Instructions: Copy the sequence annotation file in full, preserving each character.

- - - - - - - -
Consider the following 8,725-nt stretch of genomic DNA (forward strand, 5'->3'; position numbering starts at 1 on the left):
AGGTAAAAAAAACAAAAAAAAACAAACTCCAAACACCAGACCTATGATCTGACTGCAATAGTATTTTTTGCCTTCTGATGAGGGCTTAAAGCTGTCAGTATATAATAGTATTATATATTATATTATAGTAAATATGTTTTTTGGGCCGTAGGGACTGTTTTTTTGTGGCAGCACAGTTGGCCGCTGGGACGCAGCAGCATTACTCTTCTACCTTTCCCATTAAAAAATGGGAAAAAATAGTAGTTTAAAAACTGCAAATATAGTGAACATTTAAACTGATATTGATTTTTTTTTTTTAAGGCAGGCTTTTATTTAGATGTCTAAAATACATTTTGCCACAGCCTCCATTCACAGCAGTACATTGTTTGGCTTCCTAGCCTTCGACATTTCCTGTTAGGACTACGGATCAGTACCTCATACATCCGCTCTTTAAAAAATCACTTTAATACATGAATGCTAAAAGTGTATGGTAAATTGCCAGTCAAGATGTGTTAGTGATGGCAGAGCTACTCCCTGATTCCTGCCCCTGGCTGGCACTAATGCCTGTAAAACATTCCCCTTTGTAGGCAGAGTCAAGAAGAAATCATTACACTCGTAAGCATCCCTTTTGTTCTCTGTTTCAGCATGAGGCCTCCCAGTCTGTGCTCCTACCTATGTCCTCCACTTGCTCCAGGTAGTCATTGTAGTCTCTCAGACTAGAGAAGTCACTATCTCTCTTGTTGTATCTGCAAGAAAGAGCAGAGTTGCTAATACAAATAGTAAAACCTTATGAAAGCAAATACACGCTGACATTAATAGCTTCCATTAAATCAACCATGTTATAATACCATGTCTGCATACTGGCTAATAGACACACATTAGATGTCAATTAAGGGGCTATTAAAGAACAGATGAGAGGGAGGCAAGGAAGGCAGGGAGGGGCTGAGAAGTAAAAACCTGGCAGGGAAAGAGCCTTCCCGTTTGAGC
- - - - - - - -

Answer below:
Consider the following 8,725-nt stretch of genomic DNA (forward strand, 5'->3'; position numbering starts at 1 on the left):
AGGTAAAAAAAACAAAAAAAAACAAACTCCAAACACCAGACCTATGATCTGACTGCAATAGTATTTTTTGCCTTCTGATGAGGGCTTAAAGCTGTCAGTATATAATAGTATTATATATTATATTATAGTAAATATGTTTTTTGGGCCGTAGGGACTGTTTTTTTGTGGCAGCACAGTTGGCCGCTGGGACGCAGCAGCATTACTCTTCTACCTTTCCCATTAAAAAATGGGAAAAAATAGTAGTTTAAAAACTGCAAATATAGTGAACATTTAAACTGATATTGATTTTTTTTTTTTAAGGCAGGCTTTTATTTAGATGTCTAAAATACATTTTGCCACAGCCTCCATTCACAGCAGTACATTGTTTGGCTTCCTAGCCTTCGACATTTCCTGTTAGGACTACGGATCAGTACCTCATACATCCGCTCTTTAAAAAATCACTTTAATACATGAATGCTAAAAGTGTATGGTAAATTGCCAGTCAAGATGTGTTAGTGATGGCAGAGCTACTCCCTGATTCCTGCCCCTGGCTGGCACTAATGCCTGTAAAACATTCCCCTTTGTAGGCAGAGTCAAGAAGAAATCATTACACTCGTAAGCATCCCTTTTGTTCTCTGTTTCAGCATGAGGCCTCCCAGTCTGTGCTCCTACCTATGTCCTCCACTTGCTCCAGGTAGTCATTGTAGTCTCTCAGACTAGAGAAGTCACTATCTCTCTTGTTGTATCTGCAAGAAAGAGCAGAGTTGCTAATACAAATAGTAAAACCTTATGAAAGCAAATACACGCTGACATTAATAGCTTCCATTAAATCAACCATGTTATAATACCATGTCTGCATACTGGCTAATAGACACACATTAGATGTCAATTAAGGGGCTATTAAAGAACAGATGAGAGGGAGGCAAGGAAGGCAGGGAGGGGCTGAGAAGTAAAAACCTGGCAGGGAAAGAGCCTTCCCGTTTGAGC